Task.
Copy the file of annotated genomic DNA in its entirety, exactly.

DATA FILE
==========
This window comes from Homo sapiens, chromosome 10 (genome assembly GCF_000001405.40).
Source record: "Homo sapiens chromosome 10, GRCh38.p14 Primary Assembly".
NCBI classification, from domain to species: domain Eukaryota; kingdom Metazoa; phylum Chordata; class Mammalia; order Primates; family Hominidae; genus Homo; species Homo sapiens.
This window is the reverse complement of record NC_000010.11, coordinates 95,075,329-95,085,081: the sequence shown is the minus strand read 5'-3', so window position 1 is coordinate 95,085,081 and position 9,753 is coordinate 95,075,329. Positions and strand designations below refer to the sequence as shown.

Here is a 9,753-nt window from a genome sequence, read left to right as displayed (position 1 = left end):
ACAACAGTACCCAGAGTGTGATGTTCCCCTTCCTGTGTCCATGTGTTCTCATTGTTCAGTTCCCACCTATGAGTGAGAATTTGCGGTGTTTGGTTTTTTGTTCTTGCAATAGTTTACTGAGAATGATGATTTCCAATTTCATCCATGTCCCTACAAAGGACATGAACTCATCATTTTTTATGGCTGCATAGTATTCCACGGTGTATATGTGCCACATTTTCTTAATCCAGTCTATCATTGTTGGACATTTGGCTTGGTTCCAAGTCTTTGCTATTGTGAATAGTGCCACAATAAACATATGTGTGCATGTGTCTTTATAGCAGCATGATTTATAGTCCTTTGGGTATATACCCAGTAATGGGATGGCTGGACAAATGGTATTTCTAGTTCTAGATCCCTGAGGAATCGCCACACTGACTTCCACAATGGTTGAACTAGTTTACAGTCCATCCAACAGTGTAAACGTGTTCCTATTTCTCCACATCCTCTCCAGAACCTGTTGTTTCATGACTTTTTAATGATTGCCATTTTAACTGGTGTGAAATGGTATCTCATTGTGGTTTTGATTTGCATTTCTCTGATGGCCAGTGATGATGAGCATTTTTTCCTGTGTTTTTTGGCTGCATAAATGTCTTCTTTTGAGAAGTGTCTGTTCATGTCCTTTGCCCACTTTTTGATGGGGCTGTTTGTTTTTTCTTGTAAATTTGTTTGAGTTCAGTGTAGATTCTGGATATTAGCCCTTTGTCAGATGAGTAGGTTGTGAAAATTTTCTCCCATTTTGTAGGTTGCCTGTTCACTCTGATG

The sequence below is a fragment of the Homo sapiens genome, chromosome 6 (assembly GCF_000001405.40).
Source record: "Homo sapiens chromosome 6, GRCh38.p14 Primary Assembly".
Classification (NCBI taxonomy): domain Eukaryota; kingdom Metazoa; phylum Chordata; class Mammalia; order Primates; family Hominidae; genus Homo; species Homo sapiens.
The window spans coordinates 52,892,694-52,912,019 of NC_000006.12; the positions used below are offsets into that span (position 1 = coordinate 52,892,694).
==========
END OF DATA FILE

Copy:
This window comes from Homo sapiens, chromosome 10 (genome assembly GCF_000001405.40).
Source record: "Homo sapiens chromosome 10, GRCh38.p14 Primary Assembly".
NCBI classification, from domain to species: domain Eukaryota; kingdom Metazoa; phylum Chordata; class Mammalia; order Primates; family Hominidae; genus Homo; species Homo sapiens.
This window is the reverse complement of record NC_000010.11, coordinates 95,075,329-95,085,081: the sequence shown is the minus strand read 5'-3', so window position 1 is coordinate 95,085,081 and position 9,753 is coordinate 95,075,329. Positions and strand designations below refer to the sequence as shown.

Here is a 9,753-nt window from a genome sequence, read left to right as displayed (position 1 = left end):
ACAACAGTACCCAGAGTGTGATGTTCCCCTTCCTGTGTCCATGTGTTCTCATTGTTCAGTTCCCACCTATGAGTGAGAATTTGCGGTGTTTGGTTTTTTGTTCTTGCAATAGTTTACTGAGAATGATGATTTCCAATTTCATCCATGTCCCTACAAAGGACATGAACTCATCATTTTTTATGGCTGCATAGTATTCCACGGTGTATATGTGCCACATTTTCTTAATCCAGTCTATCATTGTTGGACATTTGGCTTGGTTCCAAGTCTTTGCTATTGTGAATAGTGCCACAATAAACATATGTGTGCATGTGTCTTTATAGCAGCATGATTTATAGTCCTTTGGGTATATACCCAGTAATGGGATGGCTGGACAAATGGTATTTCTAGTTCTAGATCCCTGAGGAATCGCCACACTGACTTCCACAATGGTTGAACTAGTTTACAGTCCATCCAACAGTGTAAACGTGTTCCTATTTCTCCACATCCTCTCCAGAACCTGTTGTTTCATGACTTTTTAATGATTGCCATTTTAACTGGTGTGAAATGGTATCTCATTGTGGTTTTGATTTGCATTTCTCTGATGGCCAGTGATGATGAGCATTTTTTCCTGTGTTTTTTGGCTGCATAAATGTCTTCTTTTGAGAAGTGTCTGTTCATGTCCTTTGCCCACTTTTTGATGGGGCTGTTTGTTTTTTCTTGTAAATTTGTTTGAGTTCAGTGTAGATTCTGGATATTAGCCCTTTGTCAGATGAGTAGGTTGTGAAAATTTTCTCCCATTTTGTAGGTTGCCTGTTCACTCTGATG

The sequence below is a fragment of the Homo sapiens genome, chromosome 6 (assembly GCF_000001405.40).
Source record: "Homo sapiens chromosome 6, GRCh38.p14 Primary Assembly".
Classification (NCBI taxonomy): domain Eukaryota; kingdom Metazoa; phylum Chordata; class Mammalia; order Primates; family Hominidae; genus Homo; species Homo sapiens.
The window spans coordinates 52,892,694-52,912,019 of NC_000006.12; the positions used below are offsets into that span (position 1 = coordinate 52,892,694).